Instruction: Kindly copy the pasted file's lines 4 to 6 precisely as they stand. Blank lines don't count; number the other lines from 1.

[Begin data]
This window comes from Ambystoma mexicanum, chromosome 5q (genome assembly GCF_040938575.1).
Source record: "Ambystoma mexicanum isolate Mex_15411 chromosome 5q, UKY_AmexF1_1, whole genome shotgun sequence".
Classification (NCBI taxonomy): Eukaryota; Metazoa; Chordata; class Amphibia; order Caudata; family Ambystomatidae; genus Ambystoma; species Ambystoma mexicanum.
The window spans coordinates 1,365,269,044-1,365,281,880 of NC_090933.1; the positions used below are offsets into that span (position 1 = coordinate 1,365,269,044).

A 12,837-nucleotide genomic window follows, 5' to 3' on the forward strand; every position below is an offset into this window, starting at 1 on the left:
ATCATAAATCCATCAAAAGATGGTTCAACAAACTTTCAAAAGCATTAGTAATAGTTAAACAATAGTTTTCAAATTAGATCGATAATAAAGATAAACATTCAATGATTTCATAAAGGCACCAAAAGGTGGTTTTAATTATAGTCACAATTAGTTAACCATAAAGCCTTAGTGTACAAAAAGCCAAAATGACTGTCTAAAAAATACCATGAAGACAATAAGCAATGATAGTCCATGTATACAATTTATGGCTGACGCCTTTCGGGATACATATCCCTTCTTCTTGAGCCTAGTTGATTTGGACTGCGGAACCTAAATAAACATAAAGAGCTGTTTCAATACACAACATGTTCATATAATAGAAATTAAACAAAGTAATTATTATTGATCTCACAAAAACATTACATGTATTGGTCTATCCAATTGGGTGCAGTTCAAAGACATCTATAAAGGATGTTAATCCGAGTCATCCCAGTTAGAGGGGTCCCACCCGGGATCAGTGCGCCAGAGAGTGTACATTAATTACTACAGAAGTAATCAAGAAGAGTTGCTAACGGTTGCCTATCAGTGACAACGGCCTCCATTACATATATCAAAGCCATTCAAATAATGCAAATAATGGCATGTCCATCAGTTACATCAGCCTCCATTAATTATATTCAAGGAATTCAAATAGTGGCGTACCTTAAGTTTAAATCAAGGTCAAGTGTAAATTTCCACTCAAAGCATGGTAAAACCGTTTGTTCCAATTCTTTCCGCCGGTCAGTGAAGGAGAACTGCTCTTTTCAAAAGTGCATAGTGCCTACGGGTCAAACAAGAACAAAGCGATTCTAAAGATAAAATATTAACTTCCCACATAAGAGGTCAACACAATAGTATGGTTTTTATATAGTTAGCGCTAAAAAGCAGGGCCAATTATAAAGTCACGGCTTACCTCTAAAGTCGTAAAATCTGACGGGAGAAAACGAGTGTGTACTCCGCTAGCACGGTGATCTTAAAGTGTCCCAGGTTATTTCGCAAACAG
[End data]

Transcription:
The window spans coordinates 1,365,269,044-1,365,281,880 of NC_090933.1; the positions used below are offsets into that span (position 1 = coordinate 1,365,269,044).

A 12,837-nucleotide genomic window follows, 5' to 3' on the forward strand; every position below is an offset into this window, starting at 1 on the left:
ATCATAAATCCATCAAAAGATGGTTCAACAAACTTTCAAAAGCATTAGTAATAGTTAAACAATAGTTTTCAAATTAGATCGATAATAAAGATAAACATTCAATGATTTCATAAAGGCACCAAAAGGTGGTTTTAATTATAGTCACAATTAGTTAACCATAAAGCCTTAGTGTACAAAAAGCCAAAATGACTGTCTAAAAAATACCATGAAGACAATAAGCAATGATAGTCCATGTATACAATTTATGGCTGACGCCTTTCGGGATACATATCCCTTCTTCTTGAGCCTAGTTGATTTGGACTGCGGAACCTAAATAAACATAAAGAGCTGTTTCAATACACAACATGTTCATATAATAGAAATTAAACAAAGTAATTATTATTGATCTCACAAAAACATTACATGTATTGGTCTATCCAATTGGGTGCAGTTCAAAGACATCTATAAAGGATGTTAATCCGAGTCATCCCAGTTAGAGGGGTCCCACCCGGGATCAGTGCGCCAGAGAGTGTACATTAATTACTACAGAAGTAATCAAGAAGAGTTGCTAACGGTTGCCTATCAGTGACAACGGCCTCCATTACATATATCAAAGCCATTCAAATAATGCAAATAATGGCATGTCCATCAGTTACATCAGCCTCCATTAATTATATTCAAGGAATTCAAATAGTGGCGTACCTTAAGTTTAAATCAAGGTCAAGTGTAAATTTCCACTCAAAGCATGGTAAAACCGTTTGTTCCAATTCTTTCCGCCGGTCAGTGAAGGAGAACTGCTCTTTTCAAAAGTGCATAGTGCCTACGGGTCAAACAAGAACAAAGCGATTCTAAAGATAAAATATTAACTTCCCACATAAGAGGTCAACACAATAGTATGGTTTTTATATAGTTAGCGCTAAAAAGCAGGGCCAATTATAAAGTCACGGCTTACCTCTAAAGTCGTAAAATCTGACGGGAGAAAACGAGTGTGTACTCCGCTAGCACGGTGATCTTAAAGTGTCCCAGGTTATTTCGCAAACAG